Unlike surface mount components with leads around the perimeter (i.e. QFP, SOIC), Ball Grid Array (BGA) packages contain a matrix of solder spheres on the bottom side. From a design standpoint, one of the benefits that a BGA offers versus a part with leads is having a greater number of connections over the same amount of die size. The disadvantage, however, is that those connections are now hidden making rework a more complicated process requiring specialized equipment. This article details the steps of reworking a BGA device on a circuit board using an AT-GDP Rework Station. A Pb-Free profile has been applied during soldering and desoldering processes.
Device and PCB
There are several sources for how a reflow profile graph should look like. The most common are solder paste and component BGA measures 31mm x 31mm (1.22” x 1.22”) and contains 421 spheres (Figure 1). Solder spheres measure 0.6mm in diameter with a pitch of 1.0mm. Printed Circuit Board (PCB) measures 229mm x 305mm x 1.52mm thick (9“ x 12” x 0.060”).
After securing the circuit board on the machine’s stage, an operator installs a vacuum pick-up tip and nozzle suitable for the BGA device. Implementing machine optics, the nozzle is aligned over the component. A pre-established profile is selected from the software’ library and the Start icon is selected. At this point the process is hands-off. The rework station automatically drives the nozzle down to a board and covers the BGA. The machine then activates the vacuum pick-up tip so as to remove the component once reflow is achieved and the heating cycle is initiated. Figure 2 shows a nozzle covering the device during reflow.
Heating is precisely controlled by the software (Figure 3). It mimics an original reflow profile with heat applied from both the top and bottom sides of a circuit board. The Source of bottom heating is Quartz IR while the top side is forced air or nitrogen convection. Upon completion of reflow, the machine lifts a BGA off a board and moves the nozzle up along the Z axis to its starting point.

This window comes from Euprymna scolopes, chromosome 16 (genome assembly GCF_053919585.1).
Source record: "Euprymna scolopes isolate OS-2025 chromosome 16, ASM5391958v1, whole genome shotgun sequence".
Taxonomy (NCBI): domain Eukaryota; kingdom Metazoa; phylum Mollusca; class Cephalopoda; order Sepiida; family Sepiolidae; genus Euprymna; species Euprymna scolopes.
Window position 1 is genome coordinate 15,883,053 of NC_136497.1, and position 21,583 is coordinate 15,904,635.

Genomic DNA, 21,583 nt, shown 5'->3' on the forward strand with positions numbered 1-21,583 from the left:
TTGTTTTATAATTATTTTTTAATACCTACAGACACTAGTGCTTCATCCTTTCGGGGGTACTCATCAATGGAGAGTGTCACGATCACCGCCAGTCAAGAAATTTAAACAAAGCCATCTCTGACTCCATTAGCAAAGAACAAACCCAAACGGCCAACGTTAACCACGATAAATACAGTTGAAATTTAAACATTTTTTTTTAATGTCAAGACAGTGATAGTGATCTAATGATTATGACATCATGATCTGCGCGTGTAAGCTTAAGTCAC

Residual solder will remain on the circuit board after removing a component. It will be irregular in shape and in some cases may look like a Hershey’s kisses candy due to the surface tension of molten solder as the part comes up. As a result of its uneven shape and volume, solder must be removed prior to soldering a new component (Figure 4). This may be accomplished by using a vacuum de-soldering tool or more commonly by wicking solder with a copper braid and soldering iron.
Alignment, Placement, and Soldering
Once PCB pads have been cleaned to remove residual solder, the component may be aligned, placed, and soldered to the circuit board. After the BGA has been picked up by the rework station, the next step involves transferring tacky flux or solder paste to spheres of a device. Both may be applied by dipping the component in a universal transfer plate. Implementing tacky rework flux, however, is more common. As displayed in Figure 5, the BGA is dipped into a Flux Transfer Plate (Part: FTP-ATGDP) that contains a pool of tacky flux 300µm deep. Now the tip of each of the 421 solder spheres contains a small amount of flux that is necessary for proper wetting and joint formation.
The component is now ready to be optically aligned over the matching pads on a circuit board. As the Split Vision Optics arm is moved into position (Figure 8). It enables viewing solder spheres of a BGA and pads of a board simultaneously on the same screen. Magnification and LED lighting intensity may be adjusted to create optimum solder sphere size and contrast between the two images. Figure 6 shows a camera view screenshot where solder spheres and pads are misaligned. By adjusting the X-Y micrometers of a vacuum lockable board holder and theta rotation adjustment, BGA’s spheres were aligned over the board’s pads (Figure 7). The component is now ready to be placed and soldered.
Upon moving the optics arm to its original position, the device may now be placed on a board and solder reflowed. As in the removal process, the same pre-established profile is selected from the software’s library and a Start icon is selected. The sequence in an Install mode instructs the rework station to automatically place the BGA on a board using placement force feedback control, lifts up the vacuum tip away from the component’s surface, and begins heating. Figure 9 shows a nozzle covering the BGA during reflow. Heating is precisely controlled by way of closed-loop software control. It mimics an original reflow profile with heat applied from both the top and bottom sides of a circuit board. A Uniform stream of cool air or nitrogen is directed during the cooling phase through the nozzle to form strong, high-quality solder joints. Upon completion of a cooling stage, the machine moves the nozzle up along the Z-axis to its starting point. The installation process is now completed.
In order to properly perform BGA or SMD rework, the tool used (rework station) must contain key features like split vision optics, software controlled sequencing and thermal management, and automation. These features not only simplify the process but also enable achieving high-quality results on a consistent basis.